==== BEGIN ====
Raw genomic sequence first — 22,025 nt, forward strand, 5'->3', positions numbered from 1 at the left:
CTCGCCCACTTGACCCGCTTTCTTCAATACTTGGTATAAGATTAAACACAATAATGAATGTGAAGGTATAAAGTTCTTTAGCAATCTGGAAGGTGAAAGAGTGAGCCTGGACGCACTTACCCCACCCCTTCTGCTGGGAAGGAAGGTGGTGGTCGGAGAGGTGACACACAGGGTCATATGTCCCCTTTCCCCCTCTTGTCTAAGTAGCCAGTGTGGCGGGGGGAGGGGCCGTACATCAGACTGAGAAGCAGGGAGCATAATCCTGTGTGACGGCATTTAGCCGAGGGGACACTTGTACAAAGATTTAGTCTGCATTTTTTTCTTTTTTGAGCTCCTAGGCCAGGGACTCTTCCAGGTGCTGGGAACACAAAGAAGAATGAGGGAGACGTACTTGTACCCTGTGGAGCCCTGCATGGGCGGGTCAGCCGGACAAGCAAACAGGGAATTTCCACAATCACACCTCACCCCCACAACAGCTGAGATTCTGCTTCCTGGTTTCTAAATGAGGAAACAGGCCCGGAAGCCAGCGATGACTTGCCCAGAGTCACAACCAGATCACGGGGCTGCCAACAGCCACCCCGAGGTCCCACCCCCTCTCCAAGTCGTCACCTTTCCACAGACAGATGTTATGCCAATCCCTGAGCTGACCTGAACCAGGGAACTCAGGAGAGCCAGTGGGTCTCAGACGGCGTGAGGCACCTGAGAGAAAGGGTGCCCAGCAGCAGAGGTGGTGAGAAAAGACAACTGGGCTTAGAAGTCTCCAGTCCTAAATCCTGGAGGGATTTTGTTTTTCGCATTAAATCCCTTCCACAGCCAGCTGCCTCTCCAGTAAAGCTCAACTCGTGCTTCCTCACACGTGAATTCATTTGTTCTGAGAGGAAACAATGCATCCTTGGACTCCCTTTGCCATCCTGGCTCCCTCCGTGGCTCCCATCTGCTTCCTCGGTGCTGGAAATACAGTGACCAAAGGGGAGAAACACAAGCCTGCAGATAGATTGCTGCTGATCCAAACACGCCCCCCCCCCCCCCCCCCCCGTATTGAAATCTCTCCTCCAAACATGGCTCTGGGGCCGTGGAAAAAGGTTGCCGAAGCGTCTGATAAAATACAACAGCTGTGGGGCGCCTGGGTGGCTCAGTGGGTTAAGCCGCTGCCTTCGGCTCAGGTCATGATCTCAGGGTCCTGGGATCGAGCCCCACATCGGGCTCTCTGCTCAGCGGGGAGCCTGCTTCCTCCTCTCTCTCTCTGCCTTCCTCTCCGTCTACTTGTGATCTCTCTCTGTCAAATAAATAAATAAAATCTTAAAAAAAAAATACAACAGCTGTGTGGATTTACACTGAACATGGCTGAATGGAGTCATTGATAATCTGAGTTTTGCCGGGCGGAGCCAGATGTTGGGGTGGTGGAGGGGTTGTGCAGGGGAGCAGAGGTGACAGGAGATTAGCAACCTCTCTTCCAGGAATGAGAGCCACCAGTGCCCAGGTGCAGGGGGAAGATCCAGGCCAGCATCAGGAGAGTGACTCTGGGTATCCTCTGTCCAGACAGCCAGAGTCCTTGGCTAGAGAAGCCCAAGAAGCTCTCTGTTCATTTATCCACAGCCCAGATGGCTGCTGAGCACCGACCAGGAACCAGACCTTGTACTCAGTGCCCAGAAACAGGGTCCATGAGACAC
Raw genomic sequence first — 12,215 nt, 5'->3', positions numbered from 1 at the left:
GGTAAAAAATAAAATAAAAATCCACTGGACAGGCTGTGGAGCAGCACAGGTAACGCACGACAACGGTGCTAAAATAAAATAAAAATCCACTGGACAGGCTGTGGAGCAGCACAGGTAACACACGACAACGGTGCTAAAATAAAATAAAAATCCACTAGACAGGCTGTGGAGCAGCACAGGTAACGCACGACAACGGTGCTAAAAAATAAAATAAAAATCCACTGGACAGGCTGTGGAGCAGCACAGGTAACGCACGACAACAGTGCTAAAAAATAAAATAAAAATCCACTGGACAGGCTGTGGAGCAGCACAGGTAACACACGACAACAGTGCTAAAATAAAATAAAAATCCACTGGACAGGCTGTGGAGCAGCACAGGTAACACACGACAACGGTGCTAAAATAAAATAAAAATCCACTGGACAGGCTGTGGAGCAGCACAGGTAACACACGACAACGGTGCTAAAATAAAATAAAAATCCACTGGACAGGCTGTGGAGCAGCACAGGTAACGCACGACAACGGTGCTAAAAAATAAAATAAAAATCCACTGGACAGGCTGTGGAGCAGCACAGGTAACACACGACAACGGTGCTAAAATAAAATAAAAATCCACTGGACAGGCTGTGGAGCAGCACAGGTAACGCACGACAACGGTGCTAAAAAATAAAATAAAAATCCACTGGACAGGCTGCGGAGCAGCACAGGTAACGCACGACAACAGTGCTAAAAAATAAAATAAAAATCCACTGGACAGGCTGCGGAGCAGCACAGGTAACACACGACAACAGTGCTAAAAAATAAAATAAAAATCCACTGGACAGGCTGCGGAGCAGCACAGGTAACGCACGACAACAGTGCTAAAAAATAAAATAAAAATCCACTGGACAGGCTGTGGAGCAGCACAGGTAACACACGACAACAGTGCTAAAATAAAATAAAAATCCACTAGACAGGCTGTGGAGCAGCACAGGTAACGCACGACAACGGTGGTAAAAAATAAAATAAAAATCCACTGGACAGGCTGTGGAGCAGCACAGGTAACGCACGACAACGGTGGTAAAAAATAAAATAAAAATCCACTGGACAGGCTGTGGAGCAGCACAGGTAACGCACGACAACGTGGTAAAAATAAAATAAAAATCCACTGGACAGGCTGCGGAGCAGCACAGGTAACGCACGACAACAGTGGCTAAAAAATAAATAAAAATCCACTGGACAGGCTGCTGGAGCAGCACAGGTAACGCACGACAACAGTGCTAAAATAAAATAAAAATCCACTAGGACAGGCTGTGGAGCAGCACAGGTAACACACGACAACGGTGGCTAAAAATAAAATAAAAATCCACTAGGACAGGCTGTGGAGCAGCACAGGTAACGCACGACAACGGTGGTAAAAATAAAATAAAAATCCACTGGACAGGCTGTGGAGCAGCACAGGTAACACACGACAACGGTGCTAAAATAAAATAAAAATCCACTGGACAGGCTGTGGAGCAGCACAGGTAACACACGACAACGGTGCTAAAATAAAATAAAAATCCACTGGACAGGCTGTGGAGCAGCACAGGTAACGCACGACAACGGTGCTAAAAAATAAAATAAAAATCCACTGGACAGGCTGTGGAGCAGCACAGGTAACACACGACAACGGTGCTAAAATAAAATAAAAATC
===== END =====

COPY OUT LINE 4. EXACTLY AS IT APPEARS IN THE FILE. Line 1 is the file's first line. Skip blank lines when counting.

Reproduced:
GGTAAAAAATAAAATAAAAATCCACTGGACAGGCTGTGGAGCAGCACAGGTAACGCACGACAACGGTGCTAAAATAAAATAAAAATCCACTGGACAGGCTGTGGAGCAGCACAGGTAACACACGACAACGGTGCTAAAATAAAATAAAAATCCACTAGACAGGCTGTGGAGCAGCACAGGTAACGCACGACAACGGTGCTAAAAAATAAAATAAAAATCCACTGGACAGGCTGTGGAGCAGCACAGGTAACGCACGACAACAGTGCTAAAAAATAAAATAAAAATCCACTGGACAGGCTGTGGAGCAGCACAGGTAACACACGACAACAGTGCTAAAATAAAATAAAAATCCACTGGACAGGCTGTGGAGCAGCACAGGTAACACACGACAACGGTGCTAAAATAAAATAAAAATCCACTGGACAGGCTGTGGAGCAGCACAGGTAACACACGACAACGGTGCTAAAATAAAATAAAAATCCACTGGACAGGCTGTGGAGCAGCACAGGTAACGCACGACAACGGTGCTAAAAAATAAAATAAAAATCCACTGGACAGGCTGTGGAGCAGCACAGGTAACACACGACAACGGTGCTAAAATAAAATAAAAATCCACTGGACAGGCTGTGGAGCAGCACAGGTAACGCACGACAACGGTGCTAAAAAATAAAATAAAAATCCACTGGACAGGCTGCGGAGCAGCACAGGTAACGCACGACAACAGTGCTAAAAAATAAAATAAAAATCCACTGGACAGGCTGCGGAGCAGCACAGGTAACACACGACAACAGTGCTAAAAAATAAAATAAAAATCCACTGGACAGGCTGCGGAGCAGCACAGGTAACGCACGACAACAGTGCTAAAAAATAAAATAAAAATCCACTGGACAGGCTGTGGAGCAGCACAGGTAACACACGACAACAGTGCTAAAATAAAATAAAAATCCACTAGACAGGCTGTGGAGCAGCACAGGTAACGCACGACAACGGTGGTAAAAAATAAAATAAAAATCCACTGGACAGGCTGTGGAGCAGCACAGGTAACGCACGACAACGGTGGTAAAAAATAAAATAAAAATCCACTGGACAGGCTGTGGAGCAGCACAGGTAACGCACGACAACGTGGTAAAAATAAAATAAAAATCCACTGGACAGGCTGCGGAGCAGCACAGGTAACGCACGACAACAGTGGCTAAAAAATAAATAAAAATCCACTGGACAGGCTGCTGGAGCAGCACAGGTAACGCACGACAACAGTGCTAAAATAAAATAAAAATCCACTAGGACAGGCTGTGGAGCAGCACAGGTAACACACGACAACGGTGGCTAAAAATAAAATAAAAATCCACTAGGACAGGCTGTGGAGCAGCACAGGTAACGCACGACAACGGTGGTAAAAATAAAATAAAAATCCACTGGACAGGCTGTGGAGCAGCACAGGTAACACACGACAACGGTGCTAAAATAAAATAAAAATCCACTGGACAGGCTGTGGAGCAGCACAGGTAACACACGACAACGGTGCTAAAATAAAATAAAAATCCACTGGACAGGCTGTGGAGCAGCACAGGTAACGCACGACAACGGTGCTAAAAAATAAAATAAAAATCCACTGGACAGGCTGTGGAGCAGCACAGGTAACACACGACAACGGTGCTAAAATAAAATAAAAATC